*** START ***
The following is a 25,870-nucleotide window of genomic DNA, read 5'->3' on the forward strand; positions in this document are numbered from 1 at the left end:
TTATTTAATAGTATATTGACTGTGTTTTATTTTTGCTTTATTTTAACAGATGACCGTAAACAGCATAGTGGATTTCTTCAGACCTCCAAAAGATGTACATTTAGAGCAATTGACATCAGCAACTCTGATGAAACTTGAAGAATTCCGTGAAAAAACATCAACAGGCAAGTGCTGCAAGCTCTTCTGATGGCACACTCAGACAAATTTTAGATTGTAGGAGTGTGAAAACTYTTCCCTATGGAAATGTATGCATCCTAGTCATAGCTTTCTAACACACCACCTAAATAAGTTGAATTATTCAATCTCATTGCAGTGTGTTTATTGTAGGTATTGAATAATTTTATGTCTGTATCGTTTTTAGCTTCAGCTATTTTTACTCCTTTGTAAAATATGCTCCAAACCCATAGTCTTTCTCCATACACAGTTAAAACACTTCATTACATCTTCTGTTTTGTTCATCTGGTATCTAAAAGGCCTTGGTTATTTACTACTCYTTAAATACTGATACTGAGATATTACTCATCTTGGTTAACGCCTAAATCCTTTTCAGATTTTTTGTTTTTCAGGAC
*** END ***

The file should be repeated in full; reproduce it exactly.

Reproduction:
The following is a 25,870-nucleotide window of genomic DNA, read 5'->3' on the forward strand; positions in this document are numbered from 1 at the left end:
TTATTTAATAGTATATTGACTGTGTTTTATTTTTGCTTTATTTTAACAGATGACCGTAAACAGCATAGTGGATTTCTTCAGACCTCCAAAAGATGTACATTTAGAGCAATTGACATCAGCAACTCTGATGAAACTTGAAGAATTCCGTGAAAAAACATCAACAGGCAAGTGCTGCAAGCTCTTCTGATGGCACACTCAGACAAATTTTAGATTGTAGGAGTGTGAAAACTYTTCCCTATGGAAATGTATGCATCCTAGTCATAGCTTTCTAACACACCACCTAAATAAGTTGAATTATTCAATCTCATTGCAGTGTGTTTATTGTAGGTATTGAATAATTTTATGTCTGTATCGTTTTTAGCTTCAGCTATTTTTACTCCTTTGTAAAATATGCTCCAAACCCATAGTCTTTCTCCATACACAGTTAAAACACTTCATTACATCTTCTGTTTTGTTCATCTGGTATCTAAAAGGCCTTGGTTATTTACTACTCYTTAAATACTGATACTGAGATATTACTCATCTTGGTTAACGCCTAAATCCTTTTCAGATTTTTTGTTTTTCAGGAC